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Vote for Antony Antoniou

Antony Antoniou – Reform UK Northampton North
Prospective Parliamentary Candidate
(PPC) 2024 General Election

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The EU has its eyes on Irish tax revenue

Is the EU about to attempt to plunder Ireland’s tax revenues? Over the last decade or two, Ireland has done incredibly well, transitioning from where they were to where they are now. It serves as a model of enterprise and initiative. They were very wise to introduce a very low corporate tax rate of 12.5% for offshore companies, which attracted some of the largest companies in the world to base themselves in Ireland, bringing the country much-needed tax revenue merely for hosting them without providing anything in return.

 

However, there is always a price for everything. When large offshore corporations establish a substantial presence in a small population and overall economy, it can distort the figures. If you were to look up Ireland’s GDP figures, they appear incredible, and the GDP per capita is one of the highest globally, with exceptions like Monaco and similar places. But all is not as it seems. As the saying goes, there are “lies, damn lies, and statistics,” and there is no greater fiscal lie than GDP.

Within GDP figures, government borrowing used for investment in a country is included. In Ireland’s case, where offshore corporations operate, their turnover is included in Ireland’s GDP. When divided up to calculate GDP per capita, it may seem like the average citizen of the Republic of Ireland enjoys a lifestyle similar to that of a citizen of Kuwait. However, this is far from the truth.

These offshore corporations have skewed the figures and created a bubble within the economy. They function as separate entities, having their own team of skilled workers that they bring in, impacting local housing. Many may recall the scenes of long queues for rental properties in Dublin a few months ago. Life for the average citizen has become even more challenging due to these distortions.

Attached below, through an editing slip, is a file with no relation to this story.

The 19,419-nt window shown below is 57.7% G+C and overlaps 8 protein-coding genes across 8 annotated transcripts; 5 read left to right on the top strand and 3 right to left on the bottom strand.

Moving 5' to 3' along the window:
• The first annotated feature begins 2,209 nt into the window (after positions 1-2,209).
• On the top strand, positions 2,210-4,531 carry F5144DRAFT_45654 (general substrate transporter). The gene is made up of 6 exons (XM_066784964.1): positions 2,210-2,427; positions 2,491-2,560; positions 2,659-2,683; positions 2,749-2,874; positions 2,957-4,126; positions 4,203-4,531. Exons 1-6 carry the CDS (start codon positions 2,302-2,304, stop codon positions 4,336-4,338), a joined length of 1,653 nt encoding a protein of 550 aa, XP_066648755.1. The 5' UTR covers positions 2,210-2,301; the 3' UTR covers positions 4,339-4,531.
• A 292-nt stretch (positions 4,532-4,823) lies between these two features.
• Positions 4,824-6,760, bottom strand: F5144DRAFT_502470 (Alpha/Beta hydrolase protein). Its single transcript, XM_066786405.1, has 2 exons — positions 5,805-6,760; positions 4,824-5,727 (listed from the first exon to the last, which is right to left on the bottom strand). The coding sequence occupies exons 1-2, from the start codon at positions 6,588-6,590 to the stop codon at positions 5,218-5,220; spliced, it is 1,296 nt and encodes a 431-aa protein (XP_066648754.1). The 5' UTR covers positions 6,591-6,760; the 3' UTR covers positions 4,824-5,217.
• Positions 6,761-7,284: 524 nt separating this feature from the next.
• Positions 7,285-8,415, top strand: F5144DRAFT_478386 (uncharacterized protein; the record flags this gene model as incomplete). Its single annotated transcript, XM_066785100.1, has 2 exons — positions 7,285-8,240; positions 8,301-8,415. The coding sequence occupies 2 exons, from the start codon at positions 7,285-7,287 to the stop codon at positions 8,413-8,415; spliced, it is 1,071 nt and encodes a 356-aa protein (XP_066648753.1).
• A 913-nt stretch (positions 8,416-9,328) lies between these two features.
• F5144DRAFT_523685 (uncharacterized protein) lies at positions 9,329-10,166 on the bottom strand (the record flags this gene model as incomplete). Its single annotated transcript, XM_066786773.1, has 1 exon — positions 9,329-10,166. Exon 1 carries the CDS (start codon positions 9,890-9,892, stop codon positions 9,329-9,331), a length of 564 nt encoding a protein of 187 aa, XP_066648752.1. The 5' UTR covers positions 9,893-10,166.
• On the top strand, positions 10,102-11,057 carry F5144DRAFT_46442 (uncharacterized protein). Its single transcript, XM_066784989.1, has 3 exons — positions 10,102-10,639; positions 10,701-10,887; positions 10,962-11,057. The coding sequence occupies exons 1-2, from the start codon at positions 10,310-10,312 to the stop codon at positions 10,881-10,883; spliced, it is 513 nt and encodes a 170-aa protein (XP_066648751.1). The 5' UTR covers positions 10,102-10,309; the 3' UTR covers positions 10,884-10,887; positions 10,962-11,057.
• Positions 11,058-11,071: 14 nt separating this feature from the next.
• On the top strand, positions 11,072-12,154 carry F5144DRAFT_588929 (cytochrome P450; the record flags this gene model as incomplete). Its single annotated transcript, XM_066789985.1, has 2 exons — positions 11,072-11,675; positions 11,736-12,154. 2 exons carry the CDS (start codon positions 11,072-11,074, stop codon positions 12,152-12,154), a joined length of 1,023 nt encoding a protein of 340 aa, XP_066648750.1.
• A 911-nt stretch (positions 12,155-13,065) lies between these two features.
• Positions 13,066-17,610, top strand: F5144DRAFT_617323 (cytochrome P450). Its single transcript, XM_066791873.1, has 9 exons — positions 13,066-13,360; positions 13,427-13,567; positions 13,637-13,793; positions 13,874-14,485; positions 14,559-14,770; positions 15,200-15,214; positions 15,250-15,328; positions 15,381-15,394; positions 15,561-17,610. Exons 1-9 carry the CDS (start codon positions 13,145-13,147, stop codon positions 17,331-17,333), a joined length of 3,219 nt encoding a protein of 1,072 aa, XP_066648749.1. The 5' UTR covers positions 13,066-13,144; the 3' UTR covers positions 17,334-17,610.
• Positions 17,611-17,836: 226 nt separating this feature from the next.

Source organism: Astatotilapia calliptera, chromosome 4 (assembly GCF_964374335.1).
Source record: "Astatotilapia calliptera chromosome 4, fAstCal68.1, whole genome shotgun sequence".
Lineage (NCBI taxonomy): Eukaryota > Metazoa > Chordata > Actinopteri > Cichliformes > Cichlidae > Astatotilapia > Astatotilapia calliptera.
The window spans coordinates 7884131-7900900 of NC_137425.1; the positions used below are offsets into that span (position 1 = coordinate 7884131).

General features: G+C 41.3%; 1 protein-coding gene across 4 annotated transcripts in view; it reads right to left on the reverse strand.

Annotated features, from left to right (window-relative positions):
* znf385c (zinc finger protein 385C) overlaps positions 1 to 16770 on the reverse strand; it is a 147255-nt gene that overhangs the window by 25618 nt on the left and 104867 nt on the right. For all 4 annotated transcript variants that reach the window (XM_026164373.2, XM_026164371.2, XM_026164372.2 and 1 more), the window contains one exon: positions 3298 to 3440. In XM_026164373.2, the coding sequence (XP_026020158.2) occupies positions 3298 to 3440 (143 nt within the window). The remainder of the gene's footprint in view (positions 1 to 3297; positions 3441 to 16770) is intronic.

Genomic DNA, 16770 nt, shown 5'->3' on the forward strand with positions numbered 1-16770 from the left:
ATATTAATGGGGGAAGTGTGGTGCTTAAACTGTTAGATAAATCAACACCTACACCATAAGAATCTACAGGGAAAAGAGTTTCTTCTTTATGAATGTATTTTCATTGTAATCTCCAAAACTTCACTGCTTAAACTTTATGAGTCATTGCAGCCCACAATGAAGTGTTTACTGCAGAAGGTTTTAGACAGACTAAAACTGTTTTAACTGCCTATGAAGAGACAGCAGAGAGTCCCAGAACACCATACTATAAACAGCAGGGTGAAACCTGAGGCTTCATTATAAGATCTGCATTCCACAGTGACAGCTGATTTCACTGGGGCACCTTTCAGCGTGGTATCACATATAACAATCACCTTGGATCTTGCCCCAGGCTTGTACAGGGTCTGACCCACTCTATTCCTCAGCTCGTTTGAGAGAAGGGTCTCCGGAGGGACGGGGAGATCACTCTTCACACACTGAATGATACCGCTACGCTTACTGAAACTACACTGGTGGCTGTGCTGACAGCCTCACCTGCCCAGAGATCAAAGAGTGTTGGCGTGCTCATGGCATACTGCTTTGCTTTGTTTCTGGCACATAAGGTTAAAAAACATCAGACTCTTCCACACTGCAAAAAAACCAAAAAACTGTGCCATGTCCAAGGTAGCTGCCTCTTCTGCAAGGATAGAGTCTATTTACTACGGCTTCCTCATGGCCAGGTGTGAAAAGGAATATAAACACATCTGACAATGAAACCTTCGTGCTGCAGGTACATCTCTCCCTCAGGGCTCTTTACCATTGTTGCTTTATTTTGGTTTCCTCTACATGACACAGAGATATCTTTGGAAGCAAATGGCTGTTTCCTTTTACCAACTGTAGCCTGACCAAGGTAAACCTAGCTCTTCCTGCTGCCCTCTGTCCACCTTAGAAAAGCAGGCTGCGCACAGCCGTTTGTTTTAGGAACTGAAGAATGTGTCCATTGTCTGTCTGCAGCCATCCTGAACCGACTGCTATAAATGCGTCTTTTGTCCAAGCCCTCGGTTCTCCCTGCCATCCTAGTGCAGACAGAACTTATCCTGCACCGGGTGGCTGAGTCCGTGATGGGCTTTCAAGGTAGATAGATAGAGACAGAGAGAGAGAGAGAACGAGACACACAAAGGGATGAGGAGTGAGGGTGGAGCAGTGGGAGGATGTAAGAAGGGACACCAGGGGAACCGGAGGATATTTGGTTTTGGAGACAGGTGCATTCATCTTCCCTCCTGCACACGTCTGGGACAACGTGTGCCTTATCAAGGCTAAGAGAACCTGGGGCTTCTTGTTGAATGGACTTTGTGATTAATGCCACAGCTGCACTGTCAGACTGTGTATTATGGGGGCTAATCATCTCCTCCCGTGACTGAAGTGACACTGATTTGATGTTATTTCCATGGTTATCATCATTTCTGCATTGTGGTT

Now, it may become even harder as the EU is showing interest in Ireland’s tax revenue. Despite the narrative, the EU is struggling to fund itself, exacerbated since the departure of the UK. They miss the UK’s contribution, and their relative position on the world stage is diminishing rapidly. In 2018, with the UK, the EU represented 22% of global GDP. Without the UK, it dropped to 16.5%, and this year it has fallen to around 15%, with Germany facing recession, which may push it below 15%. They are on course to represent no more than 10% of global GDP by the end of the decade. Hence, the EU is looking to expand and potentially exploit the wealth of other countries directly or indirectly.

Regarding Ireland, the EU is pressuring the country to increase its corporate tax rate to 15%, an internationally agreed figure to prevent any country from having an unfair advantage. However, the speaker suggests that rules are often created to maintain an advantageous position and prevent others from changing the odds.

The speaker believes that Ireland should have the autonomy to decide its own tax rates for offshore companies. These decisions should be made internally by the government of the Republic of Ireland, without interference from the EU or the IMF. Another threat looming is the EU considering imposing a 0.5% levy on revenue from offshore companies in Ireland, which the speaker views as little more than theft.

In conclusion, the speaker hopes that Ireland can continue its progress without external interference. They believe that Ireland has come a long way, but there is still work to be done to ensure that everyday citizens benefit from the economic growth and are not left behind. The speaker also expresses dissatisfaction with the EU’s actions and decisions, emphasizing the importance of national sovereignty.

As for the UK, the speaker sees it as evidence supporting the decision to leave the EU and believes that they should have done so more abruptly, without allowing external influences to undermine their economy.

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